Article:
The first (video venue) was the downtown Seattle campus. Everything was live but the teaching. The music, hospitality, and general experience was off the charts. When it came time for Mark to teach a screen dropped down at the front of the stage. He was life sized. After about 2 minutes, I forgot it was video. People laughed, engaged, and were moved. It was an hour and two minute message and none of the 200+ adults in that service moved.

    We left there and went to the Mars Hill Church – Ballard campus where he was teaching live to about 1,500 adults. I actually could see him better at the smaller video venue than from the near front seating I had in the live venue. I liked both. I can see how it works there, especially where they cram about 5,000 people every weekend onto the Ballard 1 acre campus.

    I’m no Mark Driscoll…don’t know how I would go over on video. He has big personality and an attraction that not everyone has. So, maybe that’s the difference.

  11. Interesting; did the shots ever change on the screen or was it it a head to toe shot?

    I have heard of using the realism approach of using a shot that makes it feel like the audience is in the live venue while in the auxiliary.

    I do think it takes some charisma from the pastor/speaker to pull off any kind of visual media for broad or narrowcast.

  12. We started a new service, actually adjusted our schedule, 8 weeks ago. We went from a Saturday night @ 6 and Sunday morning @ 10 to Sunday morning at 9:00 and 10:45. I realize it is early in the game, but so far this adjustment has netted us a 24.7% increase in attendance. We had been doing Saturday nights for several years but could not sustain measurable growth. It depleted our volunteers was very difficult on our staff. The change has been refreshing and has brought some new vitality to the church. We took advantage of the change by promoting pretty heavily in the community prior to the change.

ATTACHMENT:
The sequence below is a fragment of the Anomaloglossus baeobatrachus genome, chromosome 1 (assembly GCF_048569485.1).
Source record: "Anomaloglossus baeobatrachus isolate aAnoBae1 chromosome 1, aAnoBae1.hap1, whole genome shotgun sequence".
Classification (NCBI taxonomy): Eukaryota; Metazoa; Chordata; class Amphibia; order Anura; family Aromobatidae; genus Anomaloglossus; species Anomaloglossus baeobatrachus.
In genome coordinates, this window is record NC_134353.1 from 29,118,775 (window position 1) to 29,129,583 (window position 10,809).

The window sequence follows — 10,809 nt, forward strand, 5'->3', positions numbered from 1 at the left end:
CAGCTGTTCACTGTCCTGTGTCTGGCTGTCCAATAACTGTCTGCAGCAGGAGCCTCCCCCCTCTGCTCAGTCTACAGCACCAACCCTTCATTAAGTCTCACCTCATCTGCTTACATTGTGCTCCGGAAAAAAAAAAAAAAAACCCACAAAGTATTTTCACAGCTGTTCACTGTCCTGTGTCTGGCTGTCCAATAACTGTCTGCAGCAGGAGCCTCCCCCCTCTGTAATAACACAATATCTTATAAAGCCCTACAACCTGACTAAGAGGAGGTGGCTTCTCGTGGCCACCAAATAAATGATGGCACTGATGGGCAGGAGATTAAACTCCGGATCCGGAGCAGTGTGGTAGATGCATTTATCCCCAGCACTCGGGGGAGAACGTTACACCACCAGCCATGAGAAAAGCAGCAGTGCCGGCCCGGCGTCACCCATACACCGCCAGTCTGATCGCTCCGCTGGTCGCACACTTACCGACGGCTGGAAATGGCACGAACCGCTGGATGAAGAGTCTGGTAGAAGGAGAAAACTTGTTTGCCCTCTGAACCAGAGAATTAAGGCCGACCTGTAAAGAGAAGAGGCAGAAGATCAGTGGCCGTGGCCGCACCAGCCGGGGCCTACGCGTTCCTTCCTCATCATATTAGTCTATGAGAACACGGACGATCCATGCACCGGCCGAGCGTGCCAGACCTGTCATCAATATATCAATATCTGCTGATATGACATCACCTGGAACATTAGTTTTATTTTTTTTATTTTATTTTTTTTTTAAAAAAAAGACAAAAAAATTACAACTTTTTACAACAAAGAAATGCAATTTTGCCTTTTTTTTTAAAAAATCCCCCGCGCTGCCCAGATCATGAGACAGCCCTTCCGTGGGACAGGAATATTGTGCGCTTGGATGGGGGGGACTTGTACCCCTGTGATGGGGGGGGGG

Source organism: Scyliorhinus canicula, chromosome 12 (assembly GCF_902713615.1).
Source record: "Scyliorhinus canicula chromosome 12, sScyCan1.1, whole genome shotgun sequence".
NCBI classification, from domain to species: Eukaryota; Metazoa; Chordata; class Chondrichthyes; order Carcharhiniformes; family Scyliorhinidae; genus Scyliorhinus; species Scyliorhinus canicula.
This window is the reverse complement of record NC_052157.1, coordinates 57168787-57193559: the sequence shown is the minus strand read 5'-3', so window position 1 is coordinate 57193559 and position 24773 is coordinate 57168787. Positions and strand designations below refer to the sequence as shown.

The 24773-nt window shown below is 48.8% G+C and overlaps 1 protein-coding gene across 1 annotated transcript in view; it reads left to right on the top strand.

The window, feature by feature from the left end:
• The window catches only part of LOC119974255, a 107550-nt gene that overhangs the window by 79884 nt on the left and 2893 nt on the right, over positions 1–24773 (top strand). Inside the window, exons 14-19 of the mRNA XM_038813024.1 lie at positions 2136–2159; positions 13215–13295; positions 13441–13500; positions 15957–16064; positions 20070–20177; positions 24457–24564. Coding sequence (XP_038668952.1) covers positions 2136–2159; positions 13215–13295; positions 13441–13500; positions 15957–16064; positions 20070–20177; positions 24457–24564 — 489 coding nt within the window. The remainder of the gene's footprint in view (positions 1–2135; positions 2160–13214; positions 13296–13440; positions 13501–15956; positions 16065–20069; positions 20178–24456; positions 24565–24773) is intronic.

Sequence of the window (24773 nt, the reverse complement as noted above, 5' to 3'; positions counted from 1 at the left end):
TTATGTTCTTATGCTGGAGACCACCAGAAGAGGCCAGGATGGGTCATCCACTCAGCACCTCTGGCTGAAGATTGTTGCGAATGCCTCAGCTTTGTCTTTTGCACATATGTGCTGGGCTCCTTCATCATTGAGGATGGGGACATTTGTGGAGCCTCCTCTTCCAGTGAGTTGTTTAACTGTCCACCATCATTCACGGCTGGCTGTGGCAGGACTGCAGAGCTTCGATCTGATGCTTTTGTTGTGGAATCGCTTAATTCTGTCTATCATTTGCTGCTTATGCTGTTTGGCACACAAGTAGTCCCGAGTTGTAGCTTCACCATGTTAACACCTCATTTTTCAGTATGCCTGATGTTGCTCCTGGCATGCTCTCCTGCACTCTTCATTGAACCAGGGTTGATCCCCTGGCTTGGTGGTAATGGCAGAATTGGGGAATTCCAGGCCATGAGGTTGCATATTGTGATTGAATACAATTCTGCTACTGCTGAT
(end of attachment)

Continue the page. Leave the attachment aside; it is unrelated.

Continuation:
In addition to these two services, we have conducted a beach service (we are in South Florida) at 7:00 AM every Sunday for several years with minimal results.

    I think the key is to find how you can best reach your community without killing your workers. We are certainly trying (not to kill our workers but to reach our community) and are encouraged by the result so far.

  13. We’ve pushed back the starting date for our 3rd service until January to make sure we plan it properly. At the moment we’re sharing the concept with groups of key workers so as to ensure a good buy-in.

    We’re going at it a bit differently in that our new service (9.30am) will be radically different from the 11.15am service (the 2.30pm service is already different in that it is bilingual – English/French). Our 9.30am service is primarily to minister to committed believers, while the 11.15am service remains a seeker service. The message is essentially the same in all 3 services, but the format of the meeting and how stuff is presented (worship/notices/offering/ushers/gifts of the Spirit) will be very different in each.

    We are making it a requirement for all those who are serving in any capacity in the 11.15am service (ushers, childrens workers, greeters, intercessors, bookstall, musicians, choir etc) to attend the 9.30am service. This guarantees a core of about 100 for the new service and frees up a similar amount of seats in the 11.15am service.

    I’ll let you all know how it goes. Those we have shared it with so far are pumped and can’t wait!